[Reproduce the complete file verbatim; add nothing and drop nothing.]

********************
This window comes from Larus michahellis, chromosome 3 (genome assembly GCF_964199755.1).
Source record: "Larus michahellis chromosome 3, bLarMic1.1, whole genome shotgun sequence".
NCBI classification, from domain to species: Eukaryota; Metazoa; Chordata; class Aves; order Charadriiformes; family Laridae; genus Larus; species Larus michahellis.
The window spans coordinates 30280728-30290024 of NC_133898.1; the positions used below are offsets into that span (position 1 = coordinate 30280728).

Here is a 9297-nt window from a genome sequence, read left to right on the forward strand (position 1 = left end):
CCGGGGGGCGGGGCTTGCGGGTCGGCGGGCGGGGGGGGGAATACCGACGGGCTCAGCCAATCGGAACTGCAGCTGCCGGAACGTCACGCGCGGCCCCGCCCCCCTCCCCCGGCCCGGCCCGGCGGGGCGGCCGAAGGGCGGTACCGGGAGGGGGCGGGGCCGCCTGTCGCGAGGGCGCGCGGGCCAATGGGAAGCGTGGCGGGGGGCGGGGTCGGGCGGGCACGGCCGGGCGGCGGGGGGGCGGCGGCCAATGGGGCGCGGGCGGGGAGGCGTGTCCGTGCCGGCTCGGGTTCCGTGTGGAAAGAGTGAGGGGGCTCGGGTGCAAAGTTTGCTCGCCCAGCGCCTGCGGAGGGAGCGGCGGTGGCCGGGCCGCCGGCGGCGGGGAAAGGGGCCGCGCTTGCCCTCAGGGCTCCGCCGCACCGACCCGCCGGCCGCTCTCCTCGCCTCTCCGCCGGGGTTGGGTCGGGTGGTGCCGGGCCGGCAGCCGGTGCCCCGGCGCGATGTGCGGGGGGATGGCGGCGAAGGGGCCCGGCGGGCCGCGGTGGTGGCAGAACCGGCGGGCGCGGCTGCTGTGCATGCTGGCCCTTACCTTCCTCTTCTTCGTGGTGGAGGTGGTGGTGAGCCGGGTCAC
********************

This window comes from Larus michahellis, chromosome 3 (genome assembly GCF_964199755.1).
Source record: "Larus michahellis chromosome 3, bLarMic1.1, whole genome shotgun sequence".
NCBI classification, from domain to species: Eukaryota; Metazoa; Chordata; class Aves; order Charadriiformes; family Laridae; genus Larus; species Larus michahellis.
The window spans coordinates 30280728-30290024 of NC_133898.1; the positions used below are offsets into that span (position 1 = coordinate 30280728).

Here is a 9297-nt window from a genome sequence, read left to right on the forward strand (position 1 = left end):
CCGGGGGGCGGGGCTTGCGGGTCGGCGGGCGGGGGGGGGAATACCGACGGGCTCAGCCAATCGGAACTGCAGCTGCCGGAACGTCACGCGCGGCCCCGCCCCCCTCCCCCGGCCCGGCCCGGCGGGGCGGCCGAAGGGCGGTACCGGGAGGGGGCGGGGCCGCCTGTCGCGAGGGCGCGCGGGCCAATGGGAAGCGTGGCGGGGGGCGGGGTCGGGCGGGCACGGCCGGGCGGCGGGGGGGCGGCGGCCAATGGGGCGCGGGCGGGGAGGCGTGTCCGTGCCGGCTCGGGTTCCGTGTGGAAAGAGTGAGGGGGCTCGGGTGCAAAGTTTGCTCGCCCAGCGCCTGCGGAGGGAGCGGCGGTGGCCGGGCCGCCGGCGGCGGGGAAAGGGGCCGCGCTTGCCCTCAGGGCTCCGCCGCACCGACCCGCCGGCCGCTCTCCTCGCCTCTCCGCCGGGGTTGGGTCGGGTGGTGCCGGGCCGGCAGCCGGTGCCCCGGCGCGATGTGCGGGGGGATGGCGGCGAAGGGGCCCGGCGGGCCGCGGTGGTGGCAGAACCGGCGGGCGCGGCTGCTGTGCATGCTGGCCCTTACCTTCCTCTTCTTCGTGGTGGAGGTGGTGGTGAGCCGGGTCAC